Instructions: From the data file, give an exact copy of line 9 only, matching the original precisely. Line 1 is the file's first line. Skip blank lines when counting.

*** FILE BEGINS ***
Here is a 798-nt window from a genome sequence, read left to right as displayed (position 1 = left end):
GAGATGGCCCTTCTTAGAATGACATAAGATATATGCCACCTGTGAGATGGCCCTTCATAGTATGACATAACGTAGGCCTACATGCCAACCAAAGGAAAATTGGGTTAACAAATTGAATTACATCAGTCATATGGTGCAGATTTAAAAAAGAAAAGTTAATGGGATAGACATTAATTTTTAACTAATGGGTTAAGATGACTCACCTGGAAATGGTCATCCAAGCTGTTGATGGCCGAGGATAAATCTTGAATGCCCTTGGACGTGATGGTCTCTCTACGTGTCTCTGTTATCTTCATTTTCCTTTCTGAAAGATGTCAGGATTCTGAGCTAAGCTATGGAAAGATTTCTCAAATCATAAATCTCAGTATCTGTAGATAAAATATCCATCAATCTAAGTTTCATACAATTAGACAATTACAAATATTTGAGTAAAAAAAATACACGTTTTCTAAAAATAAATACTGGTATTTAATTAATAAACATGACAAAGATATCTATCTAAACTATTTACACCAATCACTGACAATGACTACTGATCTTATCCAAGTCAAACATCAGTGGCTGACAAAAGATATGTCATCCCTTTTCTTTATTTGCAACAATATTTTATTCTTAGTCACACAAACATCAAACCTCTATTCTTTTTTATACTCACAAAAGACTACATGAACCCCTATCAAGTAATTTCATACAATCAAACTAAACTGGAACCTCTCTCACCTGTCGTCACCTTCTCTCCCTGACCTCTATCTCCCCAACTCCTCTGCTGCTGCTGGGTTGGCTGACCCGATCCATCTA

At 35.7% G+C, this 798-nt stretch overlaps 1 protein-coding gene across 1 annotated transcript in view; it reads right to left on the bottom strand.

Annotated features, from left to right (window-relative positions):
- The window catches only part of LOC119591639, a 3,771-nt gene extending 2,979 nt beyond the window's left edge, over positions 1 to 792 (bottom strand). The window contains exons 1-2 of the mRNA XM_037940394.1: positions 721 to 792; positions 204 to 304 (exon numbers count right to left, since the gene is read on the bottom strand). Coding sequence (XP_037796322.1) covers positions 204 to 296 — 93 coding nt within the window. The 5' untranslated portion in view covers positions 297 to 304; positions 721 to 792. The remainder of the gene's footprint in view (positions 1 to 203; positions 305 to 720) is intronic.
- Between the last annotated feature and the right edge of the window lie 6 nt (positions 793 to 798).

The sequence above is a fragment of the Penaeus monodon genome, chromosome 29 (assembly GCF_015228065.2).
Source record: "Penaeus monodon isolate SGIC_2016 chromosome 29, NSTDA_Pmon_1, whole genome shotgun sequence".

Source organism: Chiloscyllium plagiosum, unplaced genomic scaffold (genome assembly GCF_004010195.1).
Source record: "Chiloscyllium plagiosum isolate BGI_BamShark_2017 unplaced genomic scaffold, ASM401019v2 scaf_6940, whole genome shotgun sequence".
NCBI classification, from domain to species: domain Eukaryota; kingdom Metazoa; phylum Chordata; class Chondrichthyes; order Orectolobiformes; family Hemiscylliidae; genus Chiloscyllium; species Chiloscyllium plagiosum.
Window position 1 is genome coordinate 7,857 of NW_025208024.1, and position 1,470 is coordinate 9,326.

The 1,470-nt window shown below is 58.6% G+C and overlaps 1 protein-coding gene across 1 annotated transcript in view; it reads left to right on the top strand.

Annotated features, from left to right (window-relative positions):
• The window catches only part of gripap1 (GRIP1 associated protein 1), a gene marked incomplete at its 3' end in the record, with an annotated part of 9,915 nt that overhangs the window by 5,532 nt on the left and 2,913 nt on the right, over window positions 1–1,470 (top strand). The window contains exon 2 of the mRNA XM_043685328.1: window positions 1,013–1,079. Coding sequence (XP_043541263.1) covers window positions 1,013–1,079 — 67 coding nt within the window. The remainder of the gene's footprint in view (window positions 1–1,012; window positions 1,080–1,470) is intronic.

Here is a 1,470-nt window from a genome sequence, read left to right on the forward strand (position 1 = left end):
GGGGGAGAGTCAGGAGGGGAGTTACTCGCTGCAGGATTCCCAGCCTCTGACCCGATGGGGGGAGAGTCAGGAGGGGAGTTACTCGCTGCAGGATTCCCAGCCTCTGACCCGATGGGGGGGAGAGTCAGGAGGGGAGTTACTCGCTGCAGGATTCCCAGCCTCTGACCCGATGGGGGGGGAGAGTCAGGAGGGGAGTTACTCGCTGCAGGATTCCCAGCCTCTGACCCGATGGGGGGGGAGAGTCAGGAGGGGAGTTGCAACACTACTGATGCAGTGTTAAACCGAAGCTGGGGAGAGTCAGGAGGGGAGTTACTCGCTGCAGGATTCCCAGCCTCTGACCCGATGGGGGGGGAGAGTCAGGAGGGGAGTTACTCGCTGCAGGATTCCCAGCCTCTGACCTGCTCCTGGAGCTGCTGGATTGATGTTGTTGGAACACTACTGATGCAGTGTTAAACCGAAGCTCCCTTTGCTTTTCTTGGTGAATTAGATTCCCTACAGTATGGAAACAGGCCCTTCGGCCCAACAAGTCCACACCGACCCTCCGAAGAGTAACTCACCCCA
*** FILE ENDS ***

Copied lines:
Source organism: Chiloscyllium plagiosum, unplaced genomic scaffold (genome assembly GCF_004010195.1).